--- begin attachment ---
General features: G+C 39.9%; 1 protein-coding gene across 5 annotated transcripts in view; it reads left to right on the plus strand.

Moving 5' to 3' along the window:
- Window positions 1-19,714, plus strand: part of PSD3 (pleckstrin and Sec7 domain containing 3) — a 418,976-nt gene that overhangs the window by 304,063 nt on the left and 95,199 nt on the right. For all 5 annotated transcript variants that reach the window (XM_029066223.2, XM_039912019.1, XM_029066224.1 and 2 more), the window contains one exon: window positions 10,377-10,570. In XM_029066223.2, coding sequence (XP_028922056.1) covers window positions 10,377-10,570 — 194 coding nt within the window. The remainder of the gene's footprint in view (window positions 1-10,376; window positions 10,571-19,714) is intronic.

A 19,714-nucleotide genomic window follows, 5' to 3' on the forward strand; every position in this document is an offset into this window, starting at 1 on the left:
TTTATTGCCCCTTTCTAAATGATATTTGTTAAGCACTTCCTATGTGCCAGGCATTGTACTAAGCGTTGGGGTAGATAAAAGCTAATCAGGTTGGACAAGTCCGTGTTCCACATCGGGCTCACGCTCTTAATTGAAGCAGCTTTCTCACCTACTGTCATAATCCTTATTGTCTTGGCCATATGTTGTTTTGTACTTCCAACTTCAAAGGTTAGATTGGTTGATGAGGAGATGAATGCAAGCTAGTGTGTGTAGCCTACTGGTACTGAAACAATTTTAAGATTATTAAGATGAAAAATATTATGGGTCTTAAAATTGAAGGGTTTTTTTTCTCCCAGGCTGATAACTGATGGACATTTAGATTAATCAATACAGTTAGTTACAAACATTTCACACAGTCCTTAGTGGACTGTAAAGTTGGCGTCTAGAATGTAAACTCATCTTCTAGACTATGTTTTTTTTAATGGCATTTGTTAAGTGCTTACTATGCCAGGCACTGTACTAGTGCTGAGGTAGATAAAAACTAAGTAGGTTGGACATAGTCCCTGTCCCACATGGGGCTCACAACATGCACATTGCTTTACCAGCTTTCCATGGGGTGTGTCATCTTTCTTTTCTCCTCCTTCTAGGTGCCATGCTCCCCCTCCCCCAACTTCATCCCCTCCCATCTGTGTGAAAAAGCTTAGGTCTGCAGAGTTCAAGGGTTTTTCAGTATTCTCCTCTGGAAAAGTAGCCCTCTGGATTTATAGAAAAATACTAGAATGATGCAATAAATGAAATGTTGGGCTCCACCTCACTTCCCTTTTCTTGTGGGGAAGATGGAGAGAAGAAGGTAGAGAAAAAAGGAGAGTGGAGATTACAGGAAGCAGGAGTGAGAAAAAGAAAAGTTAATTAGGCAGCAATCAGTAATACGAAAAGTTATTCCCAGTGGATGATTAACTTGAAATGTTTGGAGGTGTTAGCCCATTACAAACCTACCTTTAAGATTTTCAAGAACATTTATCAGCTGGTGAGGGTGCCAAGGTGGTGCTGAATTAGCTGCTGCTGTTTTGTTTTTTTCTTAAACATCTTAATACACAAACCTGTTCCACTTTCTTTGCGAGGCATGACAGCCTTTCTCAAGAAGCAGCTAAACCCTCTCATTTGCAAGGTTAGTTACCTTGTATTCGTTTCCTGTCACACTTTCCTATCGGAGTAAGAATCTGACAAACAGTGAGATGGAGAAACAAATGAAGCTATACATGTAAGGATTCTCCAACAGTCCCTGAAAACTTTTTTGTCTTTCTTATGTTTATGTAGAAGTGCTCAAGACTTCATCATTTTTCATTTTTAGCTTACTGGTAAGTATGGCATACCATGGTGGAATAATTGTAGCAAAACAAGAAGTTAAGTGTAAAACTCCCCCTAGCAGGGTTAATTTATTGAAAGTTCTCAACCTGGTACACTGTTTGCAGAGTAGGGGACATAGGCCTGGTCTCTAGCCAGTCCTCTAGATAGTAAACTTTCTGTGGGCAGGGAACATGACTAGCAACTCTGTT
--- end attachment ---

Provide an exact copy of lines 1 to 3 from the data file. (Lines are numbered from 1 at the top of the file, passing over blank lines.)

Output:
General features: G+C 39.9%; 1 protein-coding gene across 5 annotated transcripts in view; it reads left to right on the plus strand.

Moving 5' to 3' along the window:
- Window positions 1-19,714, plus strand: part of PSD3 (pleckstrin and Sec7 domain containing 3) — a 418,976-nt gene that overhangs the window by 304,063 nt on the left and 95,199 nt on the right. For all 5 annotated transcript variants that reach the window (XM_029066223.2, XM_039912019.1, XM_029066224.1 and 2 more), the window contains one exon: window positions 10,377-10,570. In XM_029066223.2, coding sequence (XP_028922056.1) covers window positions 10,377-10,570 — 194 coding nt within the window. The remainder of the gene's footprint in view (window positions 1-10,376; window positions 10,571-19,714) is intronic.